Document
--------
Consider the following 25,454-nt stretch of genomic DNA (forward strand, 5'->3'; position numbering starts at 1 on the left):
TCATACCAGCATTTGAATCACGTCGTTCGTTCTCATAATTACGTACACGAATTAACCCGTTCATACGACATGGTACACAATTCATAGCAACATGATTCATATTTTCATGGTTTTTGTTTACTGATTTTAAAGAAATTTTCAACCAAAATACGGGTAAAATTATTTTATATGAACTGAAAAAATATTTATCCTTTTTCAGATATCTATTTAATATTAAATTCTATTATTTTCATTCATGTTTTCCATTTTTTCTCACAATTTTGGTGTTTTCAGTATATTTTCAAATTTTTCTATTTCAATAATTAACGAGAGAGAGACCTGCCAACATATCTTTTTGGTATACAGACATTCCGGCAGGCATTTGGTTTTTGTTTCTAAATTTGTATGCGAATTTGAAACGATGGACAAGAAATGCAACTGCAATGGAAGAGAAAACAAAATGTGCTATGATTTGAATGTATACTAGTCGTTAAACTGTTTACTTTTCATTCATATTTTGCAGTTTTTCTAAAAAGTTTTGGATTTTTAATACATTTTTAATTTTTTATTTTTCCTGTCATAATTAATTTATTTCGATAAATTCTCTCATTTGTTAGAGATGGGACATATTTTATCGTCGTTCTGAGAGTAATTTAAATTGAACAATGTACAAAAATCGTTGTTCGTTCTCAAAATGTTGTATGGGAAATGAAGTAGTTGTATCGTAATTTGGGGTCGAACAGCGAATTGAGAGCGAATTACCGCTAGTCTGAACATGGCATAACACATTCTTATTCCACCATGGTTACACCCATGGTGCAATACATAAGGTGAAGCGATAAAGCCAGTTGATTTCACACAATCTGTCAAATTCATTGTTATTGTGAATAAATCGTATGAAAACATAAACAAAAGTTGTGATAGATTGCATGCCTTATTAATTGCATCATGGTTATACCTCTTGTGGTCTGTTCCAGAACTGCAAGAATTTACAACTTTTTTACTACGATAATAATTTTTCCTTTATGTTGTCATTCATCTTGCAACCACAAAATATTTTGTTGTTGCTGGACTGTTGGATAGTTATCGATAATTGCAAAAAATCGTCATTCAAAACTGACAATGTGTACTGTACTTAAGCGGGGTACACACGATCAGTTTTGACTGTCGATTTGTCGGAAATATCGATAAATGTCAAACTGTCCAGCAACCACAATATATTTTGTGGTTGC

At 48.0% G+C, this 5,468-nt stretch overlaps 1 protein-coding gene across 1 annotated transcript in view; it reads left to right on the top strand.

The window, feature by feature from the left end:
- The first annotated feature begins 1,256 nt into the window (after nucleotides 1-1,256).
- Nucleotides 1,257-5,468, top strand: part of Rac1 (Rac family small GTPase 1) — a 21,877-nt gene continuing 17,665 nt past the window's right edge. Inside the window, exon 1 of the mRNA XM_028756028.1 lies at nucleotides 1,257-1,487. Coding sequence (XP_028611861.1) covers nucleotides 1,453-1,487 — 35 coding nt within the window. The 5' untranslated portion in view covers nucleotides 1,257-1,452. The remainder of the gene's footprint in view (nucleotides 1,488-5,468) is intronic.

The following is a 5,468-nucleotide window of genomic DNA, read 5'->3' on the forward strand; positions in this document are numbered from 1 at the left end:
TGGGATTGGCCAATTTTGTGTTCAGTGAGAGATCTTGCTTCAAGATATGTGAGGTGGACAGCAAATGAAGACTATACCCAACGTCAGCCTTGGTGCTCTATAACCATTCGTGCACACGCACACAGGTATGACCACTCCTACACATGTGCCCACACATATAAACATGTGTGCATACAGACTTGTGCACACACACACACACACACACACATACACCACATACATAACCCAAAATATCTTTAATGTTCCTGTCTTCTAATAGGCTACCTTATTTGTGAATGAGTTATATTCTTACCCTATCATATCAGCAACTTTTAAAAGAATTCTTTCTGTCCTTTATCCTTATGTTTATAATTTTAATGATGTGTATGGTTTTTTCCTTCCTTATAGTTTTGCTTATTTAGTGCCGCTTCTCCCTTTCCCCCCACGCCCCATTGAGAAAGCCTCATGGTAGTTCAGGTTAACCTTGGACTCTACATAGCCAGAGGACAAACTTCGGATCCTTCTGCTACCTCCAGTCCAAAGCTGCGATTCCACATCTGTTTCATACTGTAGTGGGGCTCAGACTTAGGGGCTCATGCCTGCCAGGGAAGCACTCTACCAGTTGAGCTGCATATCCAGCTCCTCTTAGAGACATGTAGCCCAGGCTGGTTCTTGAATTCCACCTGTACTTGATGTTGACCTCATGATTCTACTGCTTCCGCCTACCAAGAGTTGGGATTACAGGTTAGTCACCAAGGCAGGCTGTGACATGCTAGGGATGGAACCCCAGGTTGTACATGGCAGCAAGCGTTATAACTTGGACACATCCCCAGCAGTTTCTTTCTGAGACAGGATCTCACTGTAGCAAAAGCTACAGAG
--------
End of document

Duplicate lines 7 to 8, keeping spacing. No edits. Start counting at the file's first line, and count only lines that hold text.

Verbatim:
The following is a 5,468-nucleotide window of genomic DNA, read 5'->3' on the forward strand; positions in this document are numbered from 1 at the left end:
TGGGATTGGCCAATTTTGTGTTCAGTGAGAGATCTTGCTTCAAGATATGTGAGGTGGACAGCAAATGAAGACTATACCCAACGTCAGCCTTGGTGCTCTATAACCATTCGTGCACACGCACACAGGTATGACCACTCCTACACATGTGCCCACACATATAAACATGTGTGCATACAGACTTGTGCACACACACACACACACACACACATACACCACATACATAACCCAAAATATCTTTAATGTTCCTGTCTTCTAATAGGCTACCTTATTTGTGAATGAGTTATATTCTTACCCTATCATATCAGCAACTTTTAAAAGAATTCTTTCTGTCCTTTATCCTTATGTTTATAATTTTAATGATGTGTATGGTTTTTTCCTTCCTTATAGTTTTGCTTATTTAGTGCCGCTTCTCCCTTTCCCCCCACGCCCCATTGAGAAAGCCTCATGGTAGTTCAGGTTAACCTTGGACTCTACATAGCCAGAGGACAAACTTCGGATCCTTCTGCTACCTCCAGTCCAAAGCTGCGATTCCACATCTGTTTCATACTGTAGTGGGGCTCAGACTTAGGGGCTCATGCCTGCCAGGGAAGCACTCTACCAGTTGAGCTGCATATCCAGCTCCTCTTAGAGACATGTAGCCCAGGCTGGTTCTTGAATTCCACCTGTACTTGATGTTGACCTCATGATTCTACTGCTTCCGCCTACCAAGAGTTGGGATTACAGGTTAGTCACCAAGGCAGGCTGTGACATGCTAGGGATGGAACCCCAGGTTGTACATGGCAGCAAGCGTTATAACTTGGACACATCCCCAGCAGTTTCTTTCTGAGACAGGATCTCACTGTAGCAAAAGCTACAGAG